Anonymous asked: so how many cartoonists have you met that you thought they were a terrible enough person you throw their comics out? you make it seem likes its a common thing that has happened to you more then once. ive met plenty of cartoonists and none of them seemed like awful people, maybe socially awkward, am i just lucky to have met nice cartoonists?
I’ve been in comics for long enough to know the difference between “socially awkward,” and “stand-offish,” and “kind of a jerk” and “pile of human garbage.”
When people are stand-offish, I respond by giving them the space that their body language and demeanor indicates. When people are “kind of a jerk,” I just sort of grin and stop trying to socially interact with that person. Being a jerk isn’t a dealkiller the way most people on the internet pretend that it is. I’m a jerk sometimes. You (though I don’t know your identity) are most assuredly a jerk sometimes. If someone is “kind of a jerk,” it could be that they don’t like you or it could be that they have a bad personality or it could be that they’re having a bad day or it could be that they’re not a jerk and it’s a misunderstanding. Nothing to pull one’s hair out over.
So when somebody is just a “terrible person,” my anonymous friend, I don’t think you understood the scope of what I am referring to. There are people out there who are abusive to the people they encounter. People who harass women and make them feel personally, deeply uncomfortable. There are people who will make up stories and spread gossip just to attempt to harm the next person’s reputation. Just to do it.
Cartoonists aren’t a special breed. They are human beings and just like musicians, actors, novelists, waiters, mechanics…. they can be good or bad, regardless of job title or social stature. Frankly, I don’t understand the implication of your question, friend. It is a challenge to the truth of what I said previously. Do you doubt me? Do you think that I say things just to say them? The question could easily be turned around: why do you even suspect that when I say something, it would be fabricated, exaggerated or intentionally falsified.
If I say something, why would you think that I have any motive to deceive you. Think about it: this question implies that I’m lying about taking out the garbage.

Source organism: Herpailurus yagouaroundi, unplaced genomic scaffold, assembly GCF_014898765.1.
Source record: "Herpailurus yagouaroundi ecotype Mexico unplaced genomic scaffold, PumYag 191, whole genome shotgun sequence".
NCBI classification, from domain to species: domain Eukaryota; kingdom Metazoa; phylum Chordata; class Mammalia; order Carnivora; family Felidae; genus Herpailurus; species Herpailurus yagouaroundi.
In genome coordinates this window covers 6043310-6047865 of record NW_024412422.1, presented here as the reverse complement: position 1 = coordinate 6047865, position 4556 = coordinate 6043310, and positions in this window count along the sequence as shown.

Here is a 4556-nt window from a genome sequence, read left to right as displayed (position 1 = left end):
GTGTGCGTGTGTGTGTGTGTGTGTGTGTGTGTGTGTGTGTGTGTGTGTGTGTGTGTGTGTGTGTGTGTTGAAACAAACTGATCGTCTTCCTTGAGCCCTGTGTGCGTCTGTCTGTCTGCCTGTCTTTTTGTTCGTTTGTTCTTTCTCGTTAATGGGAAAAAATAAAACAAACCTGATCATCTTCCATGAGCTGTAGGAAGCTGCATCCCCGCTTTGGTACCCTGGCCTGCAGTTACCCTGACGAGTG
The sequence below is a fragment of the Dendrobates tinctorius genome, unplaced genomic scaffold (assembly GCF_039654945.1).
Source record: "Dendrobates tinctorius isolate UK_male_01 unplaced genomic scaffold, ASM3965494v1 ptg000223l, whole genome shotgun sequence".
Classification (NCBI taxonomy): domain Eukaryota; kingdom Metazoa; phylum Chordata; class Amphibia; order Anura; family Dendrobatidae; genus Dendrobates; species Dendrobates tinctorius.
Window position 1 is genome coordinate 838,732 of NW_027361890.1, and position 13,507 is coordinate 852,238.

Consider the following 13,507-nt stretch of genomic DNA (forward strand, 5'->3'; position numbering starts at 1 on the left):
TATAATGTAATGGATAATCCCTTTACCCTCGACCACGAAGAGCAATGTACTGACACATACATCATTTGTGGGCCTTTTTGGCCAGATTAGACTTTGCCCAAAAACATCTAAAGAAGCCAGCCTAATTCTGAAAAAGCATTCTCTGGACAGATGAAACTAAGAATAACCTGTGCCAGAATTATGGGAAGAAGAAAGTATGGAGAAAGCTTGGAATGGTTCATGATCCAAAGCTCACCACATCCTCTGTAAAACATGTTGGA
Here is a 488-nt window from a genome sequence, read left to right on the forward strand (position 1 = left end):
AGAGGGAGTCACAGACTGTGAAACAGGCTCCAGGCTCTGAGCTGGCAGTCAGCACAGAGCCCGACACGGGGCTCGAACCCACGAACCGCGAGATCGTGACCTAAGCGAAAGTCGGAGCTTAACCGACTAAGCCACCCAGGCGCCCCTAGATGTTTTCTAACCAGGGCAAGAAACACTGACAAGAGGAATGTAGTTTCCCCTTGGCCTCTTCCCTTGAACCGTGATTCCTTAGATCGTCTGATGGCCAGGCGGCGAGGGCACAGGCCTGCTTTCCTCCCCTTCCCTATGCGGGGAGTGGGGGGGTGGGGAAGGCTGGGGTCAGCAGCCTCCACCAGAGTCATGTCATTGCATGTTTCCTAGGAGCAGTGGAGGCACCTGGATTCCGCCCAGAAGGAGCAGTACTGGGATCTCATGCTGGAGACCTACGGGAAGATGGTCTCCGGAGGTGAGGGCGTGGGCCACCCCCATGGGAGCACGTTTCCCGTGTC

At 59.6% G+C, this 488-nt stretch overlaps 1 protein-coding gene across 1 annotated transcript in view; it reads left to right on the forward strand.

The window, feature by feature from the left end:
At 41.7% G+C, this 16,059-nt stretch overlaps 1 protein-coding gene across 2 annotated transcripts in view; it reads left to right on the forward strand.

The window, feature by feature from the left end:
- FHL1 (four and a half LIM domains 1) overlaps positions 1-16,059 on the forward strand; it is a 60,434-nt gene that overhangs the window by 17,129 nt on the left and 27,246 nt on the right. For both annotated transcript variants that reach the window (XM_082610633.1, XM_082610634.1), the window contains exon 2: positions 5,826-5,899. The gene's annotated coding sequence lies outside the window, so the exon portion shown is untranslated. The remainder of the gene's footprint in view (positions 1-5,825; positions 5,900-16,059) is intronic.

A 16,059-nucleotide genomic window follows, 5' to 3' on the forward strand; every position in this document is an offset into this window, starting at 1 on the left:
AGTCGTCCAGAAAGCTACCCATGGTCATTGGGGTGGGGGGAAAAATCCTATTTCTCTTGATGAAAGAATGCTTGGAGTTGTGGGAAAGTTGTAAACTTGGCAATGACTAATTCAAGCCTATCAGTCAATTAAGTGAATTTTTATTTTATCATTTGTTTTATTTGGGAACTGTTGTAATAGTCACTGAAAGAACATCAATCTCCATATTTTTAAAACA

It occurs to me that I should post a link to the initial query which prompted your question: http://darrylayo.tumblr.com/post/63182662103/lets-say-you-read-a-cartoonists-comic-and-really
I was asked a hypothetical about how something would affect me. It just so happens that my experience allowed me to answer this question not hypothetically but with lived experience. Go back to this original post and see if the implication of your question lines up with the specific tone and implication of the initial post.
Look, I did tons of this stuff on the Comics Journal message board. One person would post a thing. Another person would reply to the specific context of that item. A third person would take the second person to task for a misinterpretation based on not reading the throughline of the specific implication of that exact line of discussion.
Semantics are important.
Word usage and word choice are important.
People put words into each others mouths and then demand that the other person justify something that they never said.
This never works on me because I am self-confident enough to know what I believe, to know what I mean, to know what I said.
Now listen closely: I don’t believe that you intentionally attempted to misconstrue the context of my words. I don’t believe that you maliciously tried to get me to argue a point that isn’t mine. I’m just explaining that I don’t do “thread drift.” I don’t do the thing where someone latches onto a key phrase, extrapolates an alternate meaning and throws it back at me, demanding that I justify something that I never said.
People would take each other’s words out of context all day, every day back on the Comics Journal message board and it trained me to be sharper. Clearer. More precise. And when necessary, I learned to doggedly insist on my own points and to deny any interloper their desire to push my words into something else.
My critical ability was honed in a place where I had to learn to be not just smart but also careful, attentive to detail, attuned to myself and cautious of the faulty reading comprehension of the people around me.
No offense, anon. I’m sure that I like you. I’m sure that I know you and like you in real life.
But you have not seen the claws come out until you’ve seen somebody mess with my words.